Are you a Roku user that has been blocked out of using HBO Go on your set top box? It seems it isn't HBO's fault, but instead the onus falls to your cable provider.
During an earnings call on Wednesday, Time Warner Inc. CEO Jeff Bewkes discussed the issue of why the HBO Go has been blocked on the Roku device by a few of the cable providers. For those who don't recall, to use this app on any device you need to log into your cable or satellite providers account to verify that you do indeed subscribe to HBO. Currently three cable providers are not providing support for the Roku version of the app, and those include Comcast Corp., DirecTV and, yes, Time Warner Cable Inc.
Mr. Bewkes express his confusion over the "reticence" of some cable providers to allow their customers to watch content when and how they wanted (gee, that sounds awfully familiar). "As a general principle, we as an industry" should be giving viewers the ability to watch "all their favorite networks on any platform, any device they want to use," said Bewkes.
Melinda Witmer, Time Warner Cable's chief video and content officer , said of the situation, "Our video customers have an expectation that we will deliver a flawless experience in the home. Right now we can't guarantee that experience via HBO's Roku app." DirecTV issued their own statement on the matter, saying, "While Roku is an innovative product, our priority right now is to bring the entire HBO library to the television via DIRECTV on Demand where it can be presented in its highest quality format."
The curious part of this whole issue is that all three companies who blocked the app on the Roku didn't choose to do the same on the iPad app. The main difference being that Apple's tablet is blocked from feeding out the videos to a TV via the HDMI adapter. That particular choice was indeed made by HBO as they say mobile devices do not have the proper technology to stop piracy.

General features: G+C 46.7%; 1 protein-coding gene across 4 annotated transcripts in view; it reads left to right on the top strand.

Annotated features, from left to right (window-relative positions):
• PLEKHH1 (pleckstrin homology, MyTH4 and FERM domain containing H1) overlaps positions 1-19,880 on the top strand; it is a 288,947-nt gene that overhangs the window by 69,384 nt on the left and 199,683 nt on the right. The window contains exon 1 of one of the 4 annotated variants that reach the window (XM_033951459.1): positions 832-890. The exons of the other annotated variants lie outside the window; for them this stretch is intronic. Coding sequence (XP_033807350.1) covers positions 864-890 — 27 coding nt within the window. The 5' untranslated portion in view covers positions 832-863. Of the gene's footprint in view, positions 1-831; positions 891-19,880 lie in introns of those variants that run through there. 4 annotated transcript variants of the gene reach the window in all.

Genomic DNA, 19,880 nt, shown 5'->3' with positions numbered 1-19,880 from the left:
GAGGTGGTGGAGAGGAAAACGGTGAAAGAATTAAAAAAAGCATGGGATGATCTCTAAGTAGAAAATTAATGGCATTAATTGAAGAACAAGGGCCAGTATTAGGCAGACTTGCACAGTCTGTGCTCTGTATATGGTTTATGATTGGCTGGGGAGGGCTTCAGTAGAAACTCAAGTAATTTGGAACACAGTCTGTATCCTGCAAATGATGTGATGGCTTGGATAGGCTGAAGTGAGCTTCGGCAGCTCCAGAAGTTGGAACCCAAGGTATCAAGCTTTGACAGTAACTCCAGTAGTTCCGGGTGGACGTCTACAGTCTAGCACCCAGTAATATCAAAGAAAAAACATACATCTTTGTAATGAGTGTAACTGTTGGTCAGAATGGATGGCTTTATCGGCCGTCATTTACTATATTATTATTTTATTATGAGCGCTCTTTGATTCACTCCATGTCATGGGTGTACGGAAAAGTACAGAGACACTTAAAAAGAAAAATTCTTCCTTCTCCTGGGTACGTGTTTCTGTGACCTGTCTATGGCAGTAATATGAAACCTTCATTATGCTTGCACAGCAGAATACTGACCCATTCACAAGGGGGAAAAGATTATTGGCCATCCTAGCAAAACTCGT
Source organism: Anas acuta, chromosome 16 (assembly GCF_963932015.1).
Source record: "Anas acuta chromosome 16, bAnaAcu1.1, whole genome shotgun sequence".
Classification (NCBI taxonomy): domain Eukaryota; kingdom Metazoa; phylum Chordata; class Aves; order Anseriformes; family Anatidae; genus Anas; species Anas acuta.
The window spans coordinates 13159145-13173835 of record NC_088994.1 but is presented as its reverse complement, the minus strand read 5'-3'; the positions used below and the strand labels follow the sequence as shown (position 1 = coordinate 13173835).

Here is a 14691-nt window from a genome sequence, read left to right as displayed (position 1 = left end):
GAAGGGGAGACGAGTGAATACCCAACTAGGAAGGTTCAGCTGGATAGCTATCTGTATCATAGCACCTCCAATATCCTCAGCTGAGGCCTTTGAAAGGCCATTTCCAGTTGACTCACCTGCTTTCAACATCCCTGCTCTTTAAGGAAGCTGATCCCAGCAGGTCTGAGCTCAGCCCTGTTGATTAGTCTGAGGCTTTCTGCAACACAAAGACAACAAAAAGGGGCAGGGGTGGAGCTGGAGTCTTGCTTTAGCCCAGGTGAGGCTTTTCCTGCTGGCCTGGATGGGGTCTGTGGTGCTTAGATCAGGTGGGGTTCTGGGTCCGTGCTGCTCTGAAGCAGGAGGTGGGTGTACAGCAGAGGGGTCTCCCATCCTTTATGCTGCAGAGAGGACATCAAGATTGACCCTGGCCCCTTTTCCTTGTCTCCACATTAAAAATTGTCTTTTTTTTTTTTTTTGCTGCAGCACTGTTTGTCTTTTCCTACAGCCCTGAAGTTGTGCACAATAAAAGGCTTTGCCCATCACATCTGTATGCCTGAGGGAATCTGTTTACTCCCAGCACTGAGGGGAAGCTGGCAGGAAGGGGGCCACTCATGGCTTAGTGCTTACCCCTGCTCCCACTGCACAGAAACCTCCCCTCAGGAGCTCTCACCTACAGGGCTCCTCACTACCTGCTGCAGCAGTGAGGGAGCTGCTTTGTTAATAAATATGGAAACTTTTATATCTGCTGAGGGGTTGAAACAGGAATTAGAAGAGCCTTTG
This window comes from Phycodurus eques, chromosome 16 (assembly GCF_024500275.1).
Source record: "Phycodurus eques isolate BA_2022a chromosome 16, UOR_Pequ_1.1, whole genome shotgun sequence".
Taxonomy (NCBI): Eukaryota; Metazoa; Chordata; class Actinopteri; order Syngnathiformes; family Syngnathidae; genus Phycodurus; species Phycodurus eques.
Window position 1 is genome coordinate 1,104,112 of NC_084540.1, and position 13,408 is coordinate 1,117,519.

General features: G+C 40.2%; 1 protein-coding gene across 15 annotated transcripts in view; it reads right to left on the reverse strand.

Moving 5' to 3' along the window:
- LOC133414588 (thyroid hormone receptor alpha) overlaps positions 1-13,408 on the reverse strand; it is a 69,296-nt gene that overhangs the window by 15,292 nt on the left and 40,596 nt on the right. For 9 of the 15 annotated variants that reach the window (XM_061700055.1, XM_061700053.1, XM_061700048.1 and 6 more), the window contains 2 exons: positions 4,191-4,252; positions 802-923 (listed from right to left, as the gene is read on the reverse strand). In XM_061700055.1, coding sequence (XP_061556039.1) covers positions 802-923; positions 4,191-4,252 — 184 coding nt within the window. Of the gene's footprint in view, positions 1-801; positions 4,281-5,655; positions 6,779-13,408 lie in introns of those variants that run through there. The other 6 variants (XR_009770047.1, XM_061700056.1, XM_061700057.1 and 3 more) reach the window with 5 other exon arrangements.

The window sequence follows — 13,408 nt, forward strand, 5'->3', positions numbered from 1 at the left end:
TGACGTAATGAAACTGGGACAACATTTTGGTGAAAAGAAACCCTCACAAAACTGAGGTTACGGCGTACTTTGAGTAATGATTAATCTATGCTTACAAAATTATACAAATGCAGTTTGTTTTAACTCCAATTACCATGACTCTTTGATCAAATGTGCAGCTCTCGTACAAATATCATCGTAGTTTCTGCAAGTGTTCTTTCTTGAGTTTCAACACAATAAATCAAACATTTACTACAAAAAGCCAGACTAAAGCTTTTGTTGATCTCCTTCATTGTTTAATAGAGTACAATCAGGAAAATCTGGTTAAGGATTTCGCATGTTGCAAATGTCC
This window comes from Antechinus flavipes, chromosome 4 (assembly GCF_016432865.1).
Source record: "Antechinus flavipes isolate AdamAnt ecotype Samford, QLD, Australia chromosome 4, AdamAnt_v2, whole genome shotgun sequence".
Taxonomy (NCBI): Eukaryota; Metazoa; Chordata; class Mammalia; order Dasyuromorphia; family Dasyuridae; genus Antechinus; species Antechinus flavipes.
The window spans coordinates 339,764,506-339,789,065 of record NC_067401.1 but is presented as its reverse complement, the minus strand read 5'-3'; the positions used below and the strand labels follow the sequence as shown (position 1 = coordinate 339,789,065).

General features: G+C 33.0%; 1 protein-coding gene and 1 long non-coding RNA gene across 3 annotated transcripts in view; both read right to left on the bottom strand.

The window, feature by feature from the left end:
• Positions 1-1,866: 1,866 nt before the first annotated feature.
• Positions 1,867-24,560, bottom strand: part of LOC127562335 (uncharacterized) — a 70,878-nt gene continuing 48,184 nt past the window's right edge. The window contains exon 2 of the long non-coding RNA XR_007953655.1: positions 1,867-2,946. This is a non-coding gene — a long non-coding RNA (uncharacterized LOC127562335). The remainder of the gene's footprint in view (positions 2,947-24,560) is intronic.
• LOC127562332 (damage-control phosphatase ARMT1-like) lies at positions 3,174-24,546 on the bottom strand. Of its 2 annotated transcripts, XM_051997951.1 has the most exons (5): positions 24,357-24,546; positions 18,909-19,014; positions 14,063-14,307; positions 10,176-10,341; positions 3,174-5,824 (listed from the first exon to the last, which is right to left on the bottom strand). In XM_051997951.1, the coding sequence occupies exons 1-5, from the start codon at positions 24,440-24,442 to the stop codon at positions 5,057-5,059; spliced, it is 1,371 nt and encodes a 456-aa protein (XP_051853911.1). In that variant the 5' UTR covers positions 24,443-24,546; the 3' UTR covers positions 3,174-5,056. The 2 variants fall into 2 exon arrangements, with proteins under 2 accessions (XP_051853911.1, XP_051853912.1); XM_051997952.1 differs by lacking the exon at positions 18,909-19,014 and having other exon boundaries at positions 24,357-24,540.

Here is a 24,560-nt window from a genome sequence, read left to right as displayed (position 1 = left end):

Speaking as both a loyal Roku user and an HBO subscriber who happens to use DirecTV, all they have managed to do is annoy me. The Roku allows me to hook up a television in my bedroom where I have no satellite receiver and enjoy a plethora of other content thanks to connecting to my network via Wi-Fi. And if I was a betting man, I would say that is what is annoying at least a couple of these providers as they usually charge for every receiver in a home. If something like HBO Go was to catch on, you could pay for just one receiver in the home, then buy a Roku box (which run as low as $50) and then never have to pay for watching HBO in a second room ever again.
While I don't plan on leaving DirecTV any time soon, it does make me think twice about their service.
[via The Wall Street Journal]
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